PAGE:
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October 12, 2004

Joe Torre


Q. Could you talk about the gamble that John Lieber represented when you signed him and obviously how well it's worked out for you?

JOE TORRE: I don't think it was a gamble. You signed a guy who was young, who had won 20 games with the Chicago Cubs, I don't know what the contract was all about, but I thought it was a good gamble because, again, he's not an overpowering type of pitcher; he's a movement type of pitcher. And we sat with it. I thought at the time we did it, it was an excellent gamble and you know it's really played out. I know he was frustrated this spring because at the start of the season he had a groin problem and could not get started with us and it took him some time where he'd feel the same every time he went out there and I'd say, over the last probably six or seven weeks of the season, maybe a little longer, he was pretty consistent every time he went out. But certainly, in light of who we had lost in the off-season I thought it turned out real well for us.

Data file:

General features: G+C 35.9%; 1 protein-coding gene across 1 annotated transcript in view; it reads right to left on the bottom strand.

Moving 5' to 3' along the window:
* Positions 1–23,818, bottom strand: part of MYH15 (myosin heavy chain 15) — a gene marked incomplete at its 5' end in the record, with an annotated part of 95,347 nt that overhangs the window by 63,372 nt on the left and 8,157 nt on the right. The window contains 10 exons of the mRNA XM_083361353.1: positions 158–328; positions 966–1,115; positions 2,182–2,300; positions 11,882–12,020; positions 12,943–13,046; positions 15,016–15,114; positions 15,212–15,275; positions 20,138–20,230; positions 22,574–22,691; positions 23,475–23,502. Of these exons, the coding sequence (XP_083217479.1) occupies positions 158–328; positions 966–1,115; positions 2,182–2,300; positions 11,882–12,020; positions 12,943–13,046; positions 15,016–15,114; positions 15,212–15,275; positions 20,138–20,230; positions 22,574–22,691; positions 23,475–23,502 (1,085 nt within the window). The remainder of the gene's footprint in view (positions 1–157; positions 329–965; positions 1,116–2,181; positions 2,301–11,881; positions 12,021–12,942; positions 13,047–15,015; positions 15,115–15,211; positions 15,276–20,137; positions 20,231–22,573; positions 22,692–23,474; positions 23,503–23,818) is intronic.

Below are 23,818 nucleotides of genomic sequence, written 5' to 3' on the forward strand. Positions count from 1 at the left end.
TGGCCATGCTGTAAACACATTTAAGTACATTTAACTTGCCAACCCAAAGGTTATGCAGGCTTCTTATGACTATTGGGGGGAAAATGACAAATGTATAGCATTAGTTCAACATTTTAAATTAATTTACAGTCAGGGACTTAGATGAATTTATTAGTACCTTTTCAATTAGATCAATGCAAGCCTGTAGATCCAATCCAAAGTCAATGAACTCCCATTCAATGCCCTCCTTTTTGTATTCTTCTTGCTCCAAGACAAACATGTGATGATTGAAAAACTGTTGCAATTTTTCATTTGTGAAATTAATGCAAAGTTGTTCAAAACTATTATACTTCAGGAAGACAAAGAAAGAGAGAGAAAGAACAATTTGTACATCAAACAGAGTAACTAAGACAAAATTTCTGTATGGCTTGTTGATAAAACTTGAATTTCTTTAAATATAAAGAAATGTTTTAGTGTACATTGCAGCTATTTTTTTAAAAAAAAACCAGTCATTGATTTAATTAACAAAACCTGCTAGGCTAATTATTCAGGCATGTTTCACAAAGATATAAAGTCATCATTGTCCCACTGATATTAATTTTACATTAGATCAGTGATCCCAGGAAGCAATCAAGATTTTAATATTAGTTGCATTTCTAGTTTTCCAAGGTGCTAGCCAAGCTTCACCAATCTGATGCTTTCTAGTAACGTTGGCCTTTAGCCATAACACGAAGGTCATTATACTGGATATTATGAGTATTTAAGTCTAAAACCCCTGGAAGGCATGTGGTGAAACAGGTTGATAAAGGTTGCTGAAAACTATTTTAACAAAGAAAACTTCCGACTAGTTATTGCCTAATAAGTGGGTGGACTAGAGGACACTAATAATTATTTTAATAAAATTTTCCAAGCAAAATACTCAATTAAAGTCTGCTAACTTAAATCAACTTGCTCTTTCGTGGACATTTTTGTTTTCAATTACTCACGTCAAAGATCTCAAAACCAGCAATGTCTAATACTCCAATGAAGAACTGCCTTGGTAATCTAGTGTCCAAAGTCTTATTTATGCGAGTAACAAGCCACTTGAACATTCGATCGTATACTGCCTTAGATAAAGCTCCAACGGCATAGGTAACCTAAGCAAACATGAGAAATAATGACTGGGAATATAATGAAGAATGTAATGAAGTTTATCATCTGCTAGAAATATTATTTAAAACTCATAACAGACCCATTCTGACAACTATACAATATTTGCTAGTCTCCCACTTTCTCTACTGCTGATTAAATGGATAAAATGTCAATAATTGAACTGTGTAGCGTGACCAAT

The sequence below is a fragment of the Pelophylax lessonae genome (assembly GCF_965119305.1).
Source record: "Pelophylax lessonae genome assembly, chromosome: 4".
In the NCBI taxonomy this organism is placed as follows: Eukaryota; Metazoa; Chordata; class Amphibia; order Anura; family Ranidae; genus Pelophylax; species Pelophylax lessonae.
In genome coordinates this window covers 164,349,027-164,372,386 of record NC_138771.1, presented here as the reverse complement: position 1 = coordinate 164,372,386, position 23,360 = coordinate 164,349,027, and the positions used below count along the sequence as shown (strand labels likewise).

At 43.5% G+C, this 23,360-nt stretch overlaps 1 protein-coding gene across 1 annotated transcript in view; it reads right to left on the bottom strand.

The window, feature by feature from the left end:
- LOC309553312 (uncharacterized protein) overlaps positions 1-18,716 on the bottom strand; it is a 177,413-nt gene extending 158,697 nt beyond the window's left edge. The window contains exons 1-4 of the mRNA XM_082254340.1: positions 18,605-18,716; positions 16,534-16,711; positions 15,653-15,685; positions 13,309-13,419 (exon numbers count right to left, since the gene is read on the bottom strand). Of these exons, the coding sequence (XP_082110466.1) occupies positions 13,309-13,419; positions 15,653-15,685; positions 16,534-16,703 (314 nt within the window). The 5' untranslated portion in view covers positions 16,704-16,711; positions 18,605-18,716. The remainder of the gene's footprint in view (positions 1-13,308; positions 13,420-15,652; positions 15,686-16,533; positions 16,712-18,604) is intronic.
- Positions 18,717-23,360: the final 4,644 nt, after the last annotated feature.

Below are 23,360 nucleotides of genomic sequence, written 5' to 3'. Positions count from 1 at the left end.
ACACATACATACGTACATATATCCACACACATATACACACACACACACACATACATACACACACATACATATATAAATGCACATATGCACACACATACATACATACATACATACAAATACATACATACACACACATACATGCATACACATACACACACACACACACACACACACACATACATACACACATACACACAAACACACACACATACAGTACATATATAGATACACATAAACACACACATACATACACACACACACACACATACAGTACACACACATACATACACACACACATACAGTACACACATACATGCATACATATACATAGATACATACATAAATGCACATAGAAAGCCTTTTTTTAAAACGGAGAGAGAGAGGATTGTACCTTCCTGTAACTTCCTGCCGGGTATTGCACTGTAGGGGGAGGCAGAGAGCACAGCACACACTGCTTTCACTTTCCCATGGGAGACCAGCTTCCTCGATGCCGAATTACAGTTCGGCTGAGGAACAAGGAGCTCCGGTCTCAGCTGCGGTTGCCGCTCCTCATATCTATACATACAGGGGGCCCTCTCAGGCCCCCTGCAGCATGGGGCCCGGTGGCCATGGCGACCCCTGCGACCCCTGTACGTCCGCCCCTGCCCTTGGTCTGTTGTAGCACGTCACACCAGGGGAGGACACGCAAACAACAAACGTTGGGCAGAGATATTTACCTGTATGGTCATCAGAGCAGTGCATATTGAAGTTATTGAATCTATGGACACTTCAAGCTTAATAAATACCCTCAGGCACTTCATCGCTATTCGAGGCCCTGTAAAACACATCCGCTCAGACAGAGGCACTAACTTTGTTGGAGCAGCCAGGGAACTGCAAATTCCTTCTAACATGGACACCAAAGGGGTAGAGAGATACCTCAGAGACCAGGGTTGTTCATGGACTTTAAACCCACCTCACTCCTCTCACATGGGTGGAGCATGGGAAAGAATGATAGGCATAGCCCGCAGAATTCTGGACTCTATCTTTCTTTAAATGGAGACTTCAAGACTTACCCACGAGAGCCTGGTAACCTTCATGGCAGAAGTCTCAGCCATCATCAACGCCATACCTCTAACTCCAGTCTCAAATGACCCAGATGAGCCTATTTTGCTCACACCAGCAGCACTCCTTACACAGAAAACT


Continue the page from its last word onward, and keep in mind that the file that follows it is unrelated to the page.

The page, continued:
Q. I read about a conversation you talked about having back in January with Arnold Palmer where you were on a boat in Hawaii; do you remember that conversation?

JOE TORRE: Yeah, I do.

Q. What was that about?